In Adventures in SciFi Publishing’s recent interview with Lou Anders, editorial director of Pyr Books, the host asked Lou, “What kind of [book] pitch do you want?” His answer, while not surprising, blew my mind.
Lou said his biggest pet peeve pitch was, “I’ve just written the most amazing fantasy since Lord of the Rings, which by the way is the only thing I’ve ever read.”
Lou then said, “People think they can come in to the genre at the top, having complete ignorance for what’s been going on for the last fifty or sixty years.”
In describing the kind of submissions he gets, he said, “What we see is a lot of okay material…it’s the brilliant stuff that really stands out.”
My goal is to make the science fiction series I’m writing strong enough to stand at the top of its genre. I want it to win awards, not because I crave recognition, but because I don’t want to put it out there until it’s that good.
While this is a noble pursuit – if I don’t say so myself 😉 – it presents a couple tough problems.
First, I can’t possibly read all the best science fiction books from the last fifty years, but I might be able to read some of the past few years that have similar. While my temptation is to just write, I need to take Lou’s advice. I can’t expect to write the next Dune if I don’t have an intimate appreciation of the best books in between then and now.
This leads to the second problem, which is a paradox for me right now. On one hand, I want to read all the award winners in science fiction that have something in common with my series (i.e. Campbell Award Winner, The Dervish House, because of it’s advanced nanotech society). Adding to that, I need to research space colonization and telepathy. I also want to keep working on an outline and character building before I write anymore.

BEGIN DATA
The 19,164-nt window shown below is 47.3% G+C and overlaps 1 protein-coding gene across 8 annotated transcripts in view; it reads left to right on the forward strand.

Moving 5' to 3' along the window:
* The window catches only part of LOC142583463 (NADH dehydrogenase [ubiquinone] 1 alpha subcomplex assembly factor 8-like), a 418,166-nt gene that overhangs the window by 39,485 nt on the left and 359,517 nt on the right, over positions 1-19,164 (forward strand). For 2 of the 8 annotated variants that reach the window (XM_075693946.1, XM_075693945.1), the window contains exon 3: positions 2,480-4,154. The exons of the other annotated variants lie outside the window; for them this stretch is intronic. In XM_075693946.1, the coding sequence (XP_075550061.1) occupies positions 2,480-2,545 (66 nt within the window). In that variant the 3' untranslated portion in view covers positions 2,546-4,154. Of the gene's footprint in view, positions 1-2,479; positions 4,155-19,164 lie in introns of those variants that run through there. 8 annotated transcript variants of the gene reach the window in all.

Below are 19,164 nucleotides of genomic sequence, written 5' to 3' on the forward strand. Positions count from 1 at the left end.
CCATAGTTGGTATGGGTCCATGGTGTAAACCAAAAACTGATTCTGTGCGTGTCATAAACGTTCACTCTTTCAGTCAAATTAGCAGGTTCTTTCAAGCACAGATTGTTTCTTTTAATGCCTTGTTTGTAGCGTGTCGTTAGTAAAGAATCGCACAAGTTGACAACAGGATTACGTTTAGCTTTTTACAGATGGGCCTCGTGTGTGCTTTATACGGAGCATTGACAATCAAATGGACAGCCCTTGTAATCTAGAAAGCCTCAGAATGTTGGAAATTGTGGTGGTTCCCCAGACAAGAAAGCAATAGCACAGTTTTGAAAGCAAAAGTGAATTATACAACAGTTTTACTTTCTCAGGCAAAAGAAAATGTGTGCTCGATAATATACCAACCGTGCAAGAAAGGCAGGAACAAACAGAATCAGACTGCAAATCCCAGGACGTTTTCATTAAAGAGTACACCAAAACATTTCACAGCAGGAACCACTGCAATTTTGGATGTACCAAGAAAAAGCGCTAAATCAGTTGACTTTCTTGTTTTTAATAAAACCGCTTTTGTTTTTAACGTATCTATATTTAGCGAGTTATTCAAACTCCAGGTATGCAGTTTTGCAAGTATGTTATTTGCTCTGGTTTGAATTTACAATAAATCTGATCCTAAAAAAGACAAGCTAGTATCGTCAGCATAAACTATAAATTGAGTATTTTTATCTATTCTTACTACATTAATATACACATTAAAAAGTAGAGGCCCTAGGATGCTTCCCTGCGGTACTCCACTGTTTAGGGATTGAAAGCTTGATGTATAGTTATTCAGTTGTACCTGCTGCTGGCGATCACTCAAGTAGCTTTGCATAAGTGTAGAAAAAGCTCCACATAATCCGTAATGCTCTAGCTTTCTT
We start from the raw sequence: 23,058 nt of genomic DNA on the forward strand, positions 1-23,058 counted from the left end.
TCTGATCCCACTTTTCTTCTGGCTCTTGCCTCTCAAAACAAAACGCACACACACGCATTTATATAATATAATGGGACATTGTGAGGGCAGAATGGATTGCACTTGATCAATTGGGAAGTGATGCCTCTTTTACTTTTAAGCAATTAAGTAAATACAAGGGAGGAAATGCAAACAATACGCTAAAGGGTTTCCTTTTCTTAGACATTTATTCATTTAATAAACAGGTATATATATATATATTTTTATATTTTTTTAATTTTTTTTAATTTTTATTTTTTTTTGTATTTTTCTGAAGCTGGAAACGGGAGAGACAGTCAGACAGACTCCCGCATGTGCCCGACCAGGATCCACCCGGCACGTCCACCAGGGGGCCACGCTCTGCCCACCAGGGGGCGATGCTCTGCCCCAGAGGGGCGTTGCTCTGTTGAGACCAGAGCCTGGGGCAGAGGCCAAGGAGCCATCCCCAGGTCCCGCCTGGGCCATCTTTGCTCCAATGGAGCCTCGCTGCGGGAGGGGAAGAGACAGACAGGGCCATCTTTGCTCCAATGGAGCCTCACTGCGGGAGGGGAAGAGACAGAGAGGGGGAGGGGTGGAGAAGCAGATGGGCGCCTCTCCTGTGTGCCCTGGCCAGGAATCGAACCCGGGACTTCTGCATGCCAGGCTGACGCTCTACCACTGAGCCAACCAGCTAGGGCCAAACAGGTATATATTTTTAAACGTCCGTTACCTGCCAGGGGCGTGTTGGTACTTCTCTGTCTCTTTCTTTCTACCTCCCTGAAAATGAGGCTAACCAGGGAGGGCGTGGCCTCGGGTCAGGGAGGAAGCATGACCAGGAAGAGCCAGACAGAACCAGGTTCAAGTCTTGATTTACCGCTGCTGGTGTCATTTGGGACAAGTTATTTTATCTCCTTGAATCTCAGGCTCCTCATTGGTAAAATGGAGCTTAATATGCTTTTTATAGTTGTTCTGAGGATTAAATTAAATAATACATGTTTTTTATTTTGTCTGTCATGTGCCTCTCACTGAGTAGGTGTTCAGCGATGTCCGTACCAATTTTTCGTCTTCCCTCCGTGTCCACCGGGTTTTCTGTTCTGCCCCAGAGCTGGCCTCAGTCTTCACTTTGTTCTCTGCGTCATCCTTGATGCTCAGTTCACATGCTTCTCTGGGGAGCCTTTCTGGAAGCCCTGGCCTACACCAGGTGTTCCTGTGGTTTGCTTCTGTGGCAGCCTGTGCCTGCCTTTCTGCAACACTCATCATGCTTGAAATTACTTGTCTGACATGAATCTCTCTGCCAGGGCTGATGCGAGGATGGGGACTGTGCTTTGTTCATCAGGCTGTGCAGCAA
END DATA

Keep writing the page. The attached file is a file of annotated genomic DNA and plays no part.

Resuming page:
The other hand comes from another quote in that podcast, that everything is a muscle, including writing. Between reading these books, research, outlining, etc, it could be a while before I’m ready to start writing again. But how do I expect to write an award winner if I’m not writing everyday?
This has been a cycle for me in the past few years. After weeks of worldbuilding and outlining, the idea either doesn’t work, or I get impatient and start writing. Often times, the outline changes and instead of updating it, I keep writing. What comes out the other end is a rough draft lacking continuity, character, and often times, sound science.
I’m trying to write something brilliant. Right now that means heavy on the preparation. Hopefully it will mean I’ll have a world to play in for a long time, one where the preparation I do now adds the depth and character that will make my stories stand above the rest.
The good news is that the moratorium from writing won’t last too much longer, because I’ve got a short story to start for Team PYP. I’m a little delayed on that though because I’m casting it in the same universe, which added more research to see what the other culture would look like. Having my stories for Team PYP performing double duty by adding scattered viewpoints in this universe is very exciting. This might also give me the escape I need to write in this world without wasting those words in my novel draft before I know where it’s going.
I’ve got to say, this is a lot of fun. I’m just getting impatient without the escape of writing fiction. I’m not picking up other projects, because I will lose myself in them, and I can’t afford the distraction. Ultimately, I keep telling myself I won’t be satisfied with the end product unless I do this work, so I just have to push through so I can write as soon as possible – but not before I’m ready.